I simply accepted what I was taught about the earth and the solar system and it made sense to me.  I remember learning what latitude and longitude were in elementary school.  My dad had friends at church who were also into scientific pursuits, and also I recall friends from NASA who were also devout Christians.  There was nothing about what I had learned about the earth or solar system while growing up that in any way shook my faith in my creator God or even encouraged me to believe in evolution.

I don’t want to get too much into my education and career here, but I at least want to mention it.  I ended up majoring in chemical engineering and started out in the chemical industry but ended up going to work for NASA in 1989.  The fact that my dad had worked for NASA had nothing to do with me ending up working there, as far as I can tell.  I was job hunting and saw that there were some contractor job openings at NASA Ames for chemical engineers, so I applied and got a job.  The following year I was hired to work directly for NASA as a civil servant.  I retired from NASA Ames in 2015.

While working at NASA Ames I met a lot of people who had known my dad.  And I also came to know some devout Christians, although I never did join a Bible study group at Ames.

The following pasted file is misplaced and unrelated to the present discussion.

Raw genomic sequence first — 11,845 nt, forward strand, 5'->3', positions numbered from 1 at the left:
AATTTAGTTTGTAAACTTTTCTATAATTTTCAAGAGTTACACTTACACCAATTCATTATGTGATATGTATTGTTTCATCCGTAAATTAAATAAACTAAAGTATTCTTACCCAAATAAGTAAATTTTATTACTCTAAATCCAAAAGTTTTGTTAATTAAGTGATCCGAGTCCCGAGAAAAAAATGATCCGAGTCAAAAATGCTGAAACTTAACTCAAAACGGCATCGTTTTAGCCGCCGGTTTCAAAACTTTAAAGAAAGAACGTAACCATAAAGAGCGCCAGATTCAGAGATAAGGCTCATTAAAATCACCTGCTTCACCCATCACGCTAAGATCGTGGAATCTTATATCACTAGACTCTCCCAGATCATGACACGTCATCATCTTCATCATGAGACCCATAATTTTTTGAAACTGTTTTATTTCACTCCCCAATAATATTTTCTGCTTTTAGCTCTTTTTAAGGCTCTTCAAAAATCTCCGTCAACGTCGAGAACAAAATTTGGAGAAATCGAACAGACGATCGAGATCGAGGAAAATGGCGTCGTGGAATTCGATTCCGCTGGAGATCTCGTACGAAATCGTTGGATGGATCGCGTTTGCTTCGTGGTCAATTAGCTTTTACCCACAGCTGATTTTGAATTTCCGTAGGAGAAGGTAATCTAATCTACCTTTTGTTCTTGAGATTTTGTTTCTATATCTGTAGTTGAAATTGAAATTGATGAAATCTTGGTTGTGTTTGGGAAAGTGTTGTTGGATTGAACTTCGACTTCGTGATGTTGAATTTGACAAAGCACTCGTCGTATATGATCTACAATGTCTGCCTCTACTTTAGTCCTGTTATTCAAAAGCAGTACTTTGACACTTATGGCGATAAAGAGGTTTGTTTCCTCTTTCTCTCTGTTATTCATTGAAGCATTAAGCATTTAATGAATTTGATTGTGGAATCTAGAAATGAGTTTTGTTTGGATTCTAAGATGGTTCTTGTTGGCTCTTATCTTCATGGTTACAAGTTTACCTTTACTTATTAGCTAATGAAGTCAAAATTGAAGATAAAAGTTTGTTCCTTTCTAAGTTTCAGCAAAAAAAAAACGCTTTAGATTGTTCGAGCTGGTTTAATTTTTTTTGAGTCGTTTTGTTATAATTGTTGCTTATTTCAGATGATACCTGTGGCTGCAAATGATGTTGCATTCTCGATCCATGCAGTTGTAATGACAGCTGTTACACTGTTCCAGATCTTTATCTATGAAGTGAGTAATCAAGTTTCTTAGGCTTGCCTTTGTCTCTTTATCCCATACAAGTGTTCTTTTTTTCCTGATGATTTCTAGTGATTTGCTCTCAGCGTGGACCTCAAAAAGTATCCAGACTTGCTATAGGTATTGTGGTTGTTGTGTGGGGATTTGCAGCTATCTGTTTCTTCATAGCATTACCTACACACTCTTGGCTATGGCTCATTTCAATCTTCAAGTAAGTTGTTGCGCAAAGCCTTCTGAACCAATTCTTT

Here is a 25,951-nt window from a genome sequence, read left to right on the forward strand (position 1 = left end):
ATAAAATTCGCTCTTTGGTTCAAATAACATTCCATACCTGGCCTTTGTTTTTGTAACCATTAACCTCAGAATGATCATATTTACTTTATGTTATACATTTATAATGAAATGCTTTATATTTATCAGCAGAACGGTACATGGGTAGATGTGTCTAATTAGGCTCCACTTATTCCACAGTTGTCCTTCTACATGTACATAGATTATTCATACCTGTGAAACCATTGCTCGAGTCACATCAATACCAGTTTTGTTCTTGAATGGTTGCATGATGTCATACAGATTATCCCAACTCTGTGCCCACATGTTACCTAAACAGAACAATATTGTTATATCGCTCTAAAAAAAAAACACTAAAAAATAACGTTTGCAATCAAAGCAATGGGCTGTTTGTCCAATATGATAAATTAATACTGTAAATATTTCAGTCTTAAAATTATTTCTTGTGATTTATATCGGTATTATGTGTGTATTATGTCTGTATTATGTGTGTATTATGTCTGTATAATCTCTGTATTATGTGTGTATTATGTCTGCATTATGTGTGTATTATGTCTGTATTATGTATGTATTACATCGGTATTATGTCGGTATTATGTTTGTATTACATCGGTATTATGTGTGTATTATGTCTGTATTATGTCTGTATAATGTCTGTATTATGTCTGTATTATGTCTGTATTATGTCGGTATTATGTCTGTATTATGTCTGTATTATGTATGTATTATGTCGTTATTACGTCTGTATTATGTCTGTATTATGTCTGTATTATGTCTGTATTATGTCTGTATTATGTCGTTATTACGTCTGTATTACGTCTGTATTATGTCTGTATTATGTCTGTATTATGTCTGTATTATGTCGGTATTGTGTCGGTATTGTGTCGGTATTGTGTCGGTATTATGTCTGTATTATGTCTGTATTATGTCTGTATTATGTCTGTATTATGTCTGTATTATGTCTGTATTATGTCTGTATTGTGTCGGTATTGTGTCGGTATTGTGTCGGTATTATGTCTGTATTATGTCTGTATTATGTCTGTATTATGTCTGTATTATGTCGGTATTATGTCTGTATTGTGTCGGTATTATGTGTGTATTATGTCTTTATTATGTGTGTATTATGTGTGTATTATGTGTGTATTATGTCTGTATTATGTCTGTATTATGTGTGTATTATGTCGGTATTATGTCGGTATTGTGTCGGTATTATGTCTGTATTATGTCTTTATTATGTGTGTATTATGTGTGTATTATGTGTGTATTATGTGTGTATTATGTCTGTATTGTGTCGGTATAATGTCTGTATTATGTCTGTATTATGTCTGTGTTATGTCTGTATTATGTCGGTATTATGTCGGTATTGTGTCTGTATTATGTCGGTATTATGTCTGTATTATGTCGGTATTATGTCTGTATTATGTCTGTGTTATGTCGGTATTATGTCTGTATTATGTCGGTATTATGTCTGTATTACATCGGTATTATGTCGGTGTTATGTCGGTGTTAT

I remember a time around 1990 when a famous Christian astronomer from South Africa came to Peninsula Bible Church to speak.  I think his name was David Block.  I think he is still alive to this day.  His presentation in no way diminished my faith, but instead enhanced my faith by showing me marvelous beauty in God’s creation that I had never seen before.  Hugh Ross is another Christian astronomer who may have spoken at PBC at some point.  I know I ended up reading one of his books, I think it was called “The Fingerprint of God.”

Around 3 or 4 years ago, out of my own interest I was looking for information about Hugh Ross, and I knew he had an organization called Reasons to Believe, and I went to their web site and ended up getting some books.  And then later I picked up a several hour long DVD set where there was a debate between old earth creationists (Hugh Ross was one of these) and young earth creationists.  I watched all of it with my dad.  I then discovered a young earth creationist organization called Creation Ministries International.  So I ended up getting some books from their organization.